Buried deep in the New York Times this weekend, you might have noticed the article entitled, Hard Times Give New Life to Prague’s Golem. This would be scary were it true; a golem is, after all, a monster. Yet the golem is a unique and relatively recent monster, one of debatable bloodlust.
The inhabitants of Prague might now consider it a deformed patron saint of sorts, akin to Quasimodo in Paris, when they see vendors hawking little statues and images of it. The Golem is a historically Jewish monster with a long history. Mentioned once in the Bible, the instructions for fashioning one are in the Book of Creation, part of the Kabala, and involve forming it in clay and bringing it to life with words. What results is a strong creature with blazing eyes and an inability to speak. It will keep going on whatever task it’s creator assigns it until it is destroyed.
The most well-known story of the golem is connected to a Rabbi Loew, called the Maharal of Prague, in the 1500s. It was said that he created a golem out of clay to protect the Jewish community from blood libel and to help out doing physical labor. (Medieval inhabitants sometimes even planted children in Jewish houses to spur riots against the Jews who were ritually killing and drinking the blood of Prague’s children.) The golem acted as a protector of the Jewish community for a time.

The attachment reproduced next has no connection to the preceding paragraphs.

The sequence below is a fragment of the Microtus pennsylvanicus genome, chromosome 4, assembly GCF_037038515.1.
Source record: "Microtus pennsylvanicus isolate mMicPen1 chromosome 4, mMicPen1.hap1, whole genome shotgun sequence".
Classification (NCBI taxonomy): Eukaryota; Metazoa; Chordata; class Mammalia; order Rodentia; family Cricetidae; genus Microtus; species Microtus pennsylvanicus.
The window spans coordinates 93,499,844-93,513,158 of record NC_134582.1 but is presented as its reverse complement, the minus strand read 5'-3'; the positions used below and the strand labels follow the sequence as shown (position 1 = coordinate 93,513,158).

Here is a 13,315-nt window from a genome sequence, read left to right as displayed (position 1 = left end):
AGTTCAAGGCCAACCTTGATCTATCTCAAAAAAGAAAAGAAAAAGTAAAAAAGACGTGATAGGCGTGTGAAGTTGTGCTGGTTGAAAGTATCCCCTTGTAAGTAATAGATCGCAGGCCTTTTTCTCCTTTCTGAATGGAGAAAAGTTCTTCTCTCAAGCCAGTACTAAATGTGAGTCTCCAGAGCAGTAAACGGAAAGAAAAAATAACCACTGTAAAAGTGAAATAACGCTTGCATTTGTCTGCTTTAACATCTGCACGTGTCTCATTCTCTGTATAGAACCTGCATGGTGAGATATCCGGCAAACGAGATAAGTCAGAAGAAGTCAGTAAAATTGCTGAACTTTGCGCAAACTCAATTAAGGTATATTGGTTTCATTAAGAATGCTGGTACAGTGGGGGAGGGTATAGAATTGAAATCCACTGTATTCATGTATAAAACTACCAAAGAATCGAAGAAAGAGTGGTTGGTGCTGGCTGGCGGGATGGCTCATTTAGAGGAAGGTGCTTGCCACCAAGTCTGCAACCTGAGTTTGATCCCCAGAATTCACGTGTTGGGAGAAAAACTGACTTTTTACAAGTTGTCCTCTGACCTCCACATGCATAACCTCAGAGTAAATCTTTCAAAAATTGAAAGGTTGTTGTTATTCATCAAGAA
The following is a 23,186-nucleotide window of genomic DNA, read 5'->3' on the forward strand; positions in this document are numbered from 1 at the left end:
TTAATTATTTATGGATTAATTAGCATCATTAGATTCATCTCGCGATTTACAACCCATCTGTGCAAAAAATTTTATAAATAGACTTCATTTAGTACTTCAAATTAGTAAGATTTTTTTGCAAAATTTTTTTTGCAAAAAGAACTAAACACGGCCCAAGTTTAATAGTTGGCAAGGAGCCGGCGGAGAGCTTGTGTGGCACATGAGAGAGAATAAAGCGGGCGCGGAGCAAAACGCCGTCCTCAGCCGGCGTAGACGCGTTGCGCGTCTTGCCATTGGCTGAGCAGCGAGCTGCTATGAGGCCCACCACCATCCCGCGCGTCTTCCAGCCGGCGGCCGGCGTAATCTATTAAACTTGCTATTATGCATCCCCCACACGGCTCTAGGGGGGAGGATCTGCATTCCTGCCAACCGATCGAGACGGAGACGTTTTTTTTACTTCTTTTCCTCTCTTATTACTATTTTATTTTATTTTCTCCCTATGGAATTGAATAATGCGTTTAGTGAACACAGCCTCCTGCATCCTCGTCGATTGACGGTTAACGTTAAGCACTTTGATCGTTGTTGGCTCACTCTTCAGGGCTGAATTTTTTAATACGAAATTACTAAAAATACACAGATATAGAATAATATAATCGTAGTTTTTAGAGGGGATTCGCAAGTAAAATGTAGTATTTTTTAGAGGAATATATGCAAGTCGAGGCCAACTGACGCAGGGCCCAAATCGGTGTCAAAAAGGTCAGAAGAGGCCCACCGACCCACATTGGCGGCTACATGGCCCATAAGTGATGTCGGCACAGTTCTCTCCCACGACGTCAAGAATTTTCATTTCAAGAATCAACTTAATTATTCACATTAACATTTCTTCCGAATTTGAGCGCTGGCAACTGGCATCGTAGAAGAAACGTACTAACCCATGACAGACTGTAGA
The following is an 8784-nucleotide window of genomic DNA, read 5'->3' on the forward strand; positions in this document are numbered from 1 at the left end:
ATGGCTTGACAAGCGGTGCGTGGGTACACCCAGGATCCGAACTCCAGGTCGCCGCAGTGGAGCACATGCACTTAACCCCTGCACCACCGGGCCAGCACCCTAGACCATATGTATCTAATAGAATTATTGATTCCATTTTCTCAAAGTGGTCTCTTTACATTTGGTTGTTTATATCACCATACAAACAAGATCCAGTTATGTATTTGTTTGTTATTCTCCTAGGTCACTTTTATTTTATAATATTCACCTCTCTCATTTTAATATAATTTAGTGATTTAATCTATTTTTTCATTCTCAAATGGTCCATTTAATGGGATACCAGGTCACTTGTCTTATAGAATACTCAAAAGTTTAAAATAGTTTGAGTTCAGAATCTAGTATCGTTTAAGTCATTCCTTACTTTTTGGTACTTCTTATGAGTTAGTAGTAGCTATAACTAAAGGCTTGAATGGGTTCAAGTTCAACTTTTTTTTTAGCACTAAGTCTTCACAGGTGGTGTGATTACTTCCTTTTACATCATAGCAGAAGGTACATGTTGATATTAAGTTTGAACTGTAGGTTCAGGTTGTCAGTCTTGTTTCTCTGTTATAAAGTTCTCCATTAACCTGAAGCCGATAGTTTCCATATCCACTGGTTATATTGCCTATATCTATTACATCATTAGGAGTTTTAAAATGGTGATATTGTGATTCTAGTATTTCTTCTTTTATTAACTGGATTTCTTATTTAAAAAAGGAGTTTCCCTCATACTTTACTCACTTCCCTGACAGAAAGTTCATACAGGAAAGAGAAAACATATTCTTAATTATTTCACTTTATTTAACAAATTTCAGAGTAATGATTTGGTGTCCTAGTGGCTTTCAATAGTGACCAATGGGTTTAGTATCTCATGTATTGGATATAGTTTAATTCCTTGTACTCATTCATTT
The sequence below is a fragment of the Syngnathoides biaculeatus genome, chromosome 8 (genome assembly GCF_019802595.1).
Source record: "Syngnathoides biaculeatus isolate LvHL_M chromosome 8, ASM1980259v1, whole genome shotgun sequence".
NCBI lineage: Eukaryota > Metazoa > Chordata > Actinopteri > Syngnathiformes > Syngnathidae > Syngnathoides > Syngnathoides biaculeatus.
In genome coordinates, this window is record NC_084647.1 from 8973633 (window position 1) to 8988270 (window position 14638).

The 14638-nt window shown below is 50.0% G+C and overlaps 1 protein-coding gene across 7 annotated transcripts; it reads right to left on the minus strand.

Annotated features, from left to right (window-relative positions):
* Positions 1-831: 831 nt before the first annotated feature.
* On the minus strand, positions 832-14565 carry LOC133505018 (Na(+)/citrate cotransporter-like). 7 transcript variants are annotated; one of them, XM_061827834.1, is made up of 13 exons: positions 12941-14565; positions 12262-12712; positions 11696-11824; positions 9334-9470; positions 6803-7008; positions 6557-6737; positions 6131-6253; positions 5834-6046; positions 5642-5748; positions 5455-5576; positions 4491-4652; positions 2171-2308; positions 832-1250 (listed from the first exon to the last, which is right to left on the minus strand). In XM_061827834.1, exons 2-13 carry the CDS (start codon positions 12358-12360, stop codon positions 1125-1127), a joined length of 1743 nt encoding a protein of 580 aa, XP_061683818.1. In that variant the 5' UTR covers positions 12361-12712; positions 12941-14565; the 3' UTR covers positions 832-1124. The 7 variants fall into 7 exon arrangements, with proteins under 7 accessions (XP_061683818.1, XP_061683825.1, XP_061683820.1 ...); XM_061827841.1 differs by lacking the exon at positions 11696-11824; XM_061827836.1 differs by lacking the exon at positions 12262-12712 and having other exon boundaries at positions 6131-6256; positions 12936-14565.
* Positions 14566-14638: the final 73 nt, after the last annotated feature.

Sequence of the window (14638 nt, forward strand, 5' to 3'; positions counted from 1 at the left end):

Then the golem ran amok, threatening innocent lives. Rabbi Loew removed the Divine Name he had written on the golem’s forehead, rendering it lifeless. He saved the clay body in case it was ever needed again. It is widely suspected the golem is still lying in the attic of Rabbi Loew’s temple in Prague.
The golem has sprung up all over the arts for the past few centuries. He had appeared in early silent films (since lost) and even a ballet. (This conjures up images of the elephant ballet dancers from the movie Fantasia, so I can’t even imagine what it a golem would dance like.) The golem of Prague has appeared in more recent novels, such as Michael Chabon’s The Amazing Adventures of Kavalier and Clay, in which Josef Kavalier helps save the Golem of Prague from Nazi invasion, Umberto Eco’s Foucault’s Pendulum, and Dara Horn’s The World To Come, about the life of artist Marc Chagall. All three of these books are fascinating reads of historical interest with great storylines.
Statue of the Golem of Prague